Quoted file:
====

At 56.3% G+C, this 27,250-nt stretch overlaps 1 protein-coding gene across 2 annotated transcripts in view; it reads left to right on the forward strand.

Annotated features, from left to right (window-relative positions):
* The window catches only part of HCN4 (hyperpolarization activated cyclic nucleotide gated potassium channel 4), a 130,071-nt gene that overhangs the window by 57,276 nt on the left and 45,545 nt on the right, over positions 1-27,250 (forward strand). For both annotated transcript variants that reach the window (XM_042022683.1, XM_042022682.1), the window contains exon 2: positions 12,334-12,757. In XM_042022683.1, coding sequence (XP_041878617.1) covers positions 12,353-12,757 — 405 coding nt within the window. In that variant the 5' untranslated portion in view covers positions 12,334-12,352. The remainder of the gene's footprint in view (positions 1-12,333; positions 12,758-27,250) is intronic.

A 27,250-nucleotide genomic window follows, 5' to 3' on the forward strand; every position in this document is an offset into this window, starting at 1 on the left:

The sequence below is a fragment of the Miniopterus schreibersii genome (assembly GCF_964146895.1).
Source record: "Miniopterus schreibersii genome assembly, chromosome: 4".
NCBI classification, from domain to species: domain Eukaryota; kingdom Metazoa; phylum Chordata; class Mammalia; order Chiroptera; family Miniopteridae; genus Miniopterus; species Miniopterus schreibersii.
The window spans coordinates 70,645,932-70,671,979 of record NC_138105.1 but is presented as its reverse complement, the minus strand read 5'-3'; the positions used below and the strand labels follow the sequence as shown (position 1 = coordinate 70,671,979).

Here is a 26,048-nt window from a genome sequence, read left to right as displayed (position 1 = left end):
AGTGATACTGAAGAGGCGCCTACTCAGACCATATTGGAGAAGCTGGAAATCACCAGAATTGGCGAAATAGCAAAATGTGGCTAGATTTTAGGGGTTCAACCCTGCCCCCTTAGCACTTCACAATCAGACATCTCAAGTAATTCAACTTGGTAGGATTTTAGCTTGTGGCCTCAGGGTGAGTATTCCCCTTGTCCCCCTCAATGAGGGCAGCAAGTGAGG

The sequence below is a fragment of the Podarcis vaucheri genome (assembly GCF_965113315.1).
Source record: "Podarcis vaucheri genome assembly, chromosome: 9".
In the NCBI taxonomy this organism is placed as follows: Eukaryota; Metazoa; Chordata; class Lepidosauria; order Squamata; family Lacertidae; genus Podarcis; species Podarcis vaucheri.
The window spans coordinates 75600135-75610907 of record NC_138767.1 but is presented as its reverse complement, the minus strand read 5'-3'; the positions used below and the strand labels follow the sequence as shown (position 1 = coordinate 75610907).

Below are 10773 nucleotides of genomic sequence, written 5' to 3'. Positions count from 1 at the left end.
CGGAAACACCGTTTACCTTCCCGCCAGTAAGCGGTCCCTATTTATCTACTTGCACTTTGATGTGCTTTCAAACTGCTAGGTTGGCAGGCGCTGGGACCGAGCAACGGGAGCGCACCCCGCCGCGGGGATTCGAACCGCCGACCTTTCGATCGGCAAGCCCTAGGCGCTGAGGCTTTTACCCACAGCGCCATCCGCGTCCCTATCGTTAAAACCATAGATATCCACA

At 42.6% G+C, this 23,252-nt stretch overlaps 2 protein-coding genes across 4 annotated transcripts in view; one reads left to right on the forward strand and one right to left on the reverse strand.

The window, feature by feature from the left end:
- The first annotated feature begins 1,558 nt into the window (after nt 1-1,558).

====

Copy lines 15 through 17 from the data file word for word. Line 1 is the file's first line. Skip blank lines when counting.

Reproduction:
Below are 10773 nucleotides of genomic sequence, written 5' to 3'. Positions count from 1 at the left end.
CGGAAACACCGTTTACCTTCCCGCCAGTAAGCGGTCCCTATTTATCTACTTGCACTTTGATGTGCTTTCAAACTGCTAGGTTGGCAGGCGCTGGGACCGAGCAACGGGAGCGCACCCCGCCGCGGGGATTCGAACCGCCGACCTTTCGATCGGCAAGCCCTAGGCGCTGAGGCTTTTACCCACAGCGCCATCCGCGTCCCTATCGTTAAAACCATAGATATCCACA

At 42.6% G+C, this 23,252-nt stretch overlaps 2 protein-coding genes across 4 annotated transcripts in view; one reads left to right on the forward strand and one right to left on the reverse strand.